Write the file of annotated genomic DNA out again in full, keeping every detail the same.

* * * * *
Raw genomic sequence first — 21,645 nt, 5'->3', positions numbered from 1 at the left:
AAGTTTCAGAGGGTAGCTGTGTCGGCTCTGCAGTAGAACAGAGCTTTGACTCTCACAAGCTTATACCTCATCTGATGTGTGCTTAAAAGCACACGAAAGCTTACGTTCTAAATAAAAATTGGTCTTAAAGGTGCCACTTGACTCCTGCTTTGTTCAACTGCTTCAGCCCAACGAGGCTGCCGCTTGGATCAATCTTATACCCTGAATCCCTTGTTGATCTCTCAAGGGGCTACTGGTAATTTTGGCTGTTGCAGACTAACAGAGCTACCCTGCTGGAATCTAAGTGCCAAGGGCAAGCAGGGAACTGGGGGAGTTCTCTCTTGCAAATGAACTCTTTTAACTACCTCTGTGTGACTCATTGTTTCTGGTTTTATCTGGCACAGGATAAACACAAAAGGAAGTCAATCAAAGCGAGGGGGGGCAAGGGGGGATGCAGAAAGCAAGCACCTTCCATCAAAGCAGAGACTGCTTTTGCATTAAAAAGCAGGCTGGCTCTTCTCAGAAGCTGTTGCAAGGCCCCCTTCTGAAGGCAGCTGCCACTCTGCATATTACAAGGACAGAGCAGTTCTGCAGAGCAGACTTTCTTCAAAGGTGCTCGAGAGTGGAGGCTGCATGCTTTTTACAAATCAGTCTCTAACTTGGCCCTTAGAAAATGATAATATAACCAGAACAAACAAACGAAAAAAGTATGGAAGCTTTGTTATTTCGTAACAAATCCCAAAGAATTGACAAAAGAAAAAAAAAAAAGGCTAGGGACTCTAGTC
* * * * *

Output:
Raw genomic sequence first — 21,645 nt, 5'->3', positions numbered from 1 at the left:
AAGTTTCAGAGGGTAGCTGTGTCGGCTCTGCAGTAGAACAGAGCTTTGACTCTCACAAGCTTATACCTCATCTGATGTGTGCTTAAAAGCACACGAAAGCTTACGTTCTAAATAAAAATTGGTCTTAAAGGTGCCACTTGACTCCTGCTTTGTTCAACTGCTTCAGCCCAACGAGGCTGCCGCTTGGATCAATCTTATACCCTGAATCCCTTGTTGATCTCTCAAGGGGCTACTGGTAATTTTGGCTGTTGCAGACTAACAGAGCTACCCTGCTGGAATCTAAGTGCCAAGGGCAAGCAGGGAACTGGGGGAGTTCTCTCTTGCAAATGAACTCTTTTAACTACCTCTGTGTGACTCATTGTTTCTGGTTTTATCTGGCACAGGATAAACACAAAAGGAAGTCAATCAAAGCGAGGGGGGGCAAGGGGGGATGCAGAAAGCAAGCACCTTCCATCAAAGCAGAGACTGCTTTTGCATTAAAAAGCAGGCTGGCTCTTCTCAGAAGCTGTTGCAAGGCCCCCTTCTGAAGGCAGCTGCCACTCTGCATATTACAAGGACAGAGCAGTTCTGCAGAGCAGACTTTCTTCAAAGGTGCTCGAGAGTGGAGGCTGCATGCTTTTTACAAATCAGTCTCTAACTTGGCCCTTAGAAAATGATAATATAACCAGAACAAACAAACGAAAAAAGTATGGAAGCTTTGTTATTTCGTAACAAATCCCAAAGAATTGACAAAAGAAAAAAAAAAAAGGCTAGGGACTCTAGTC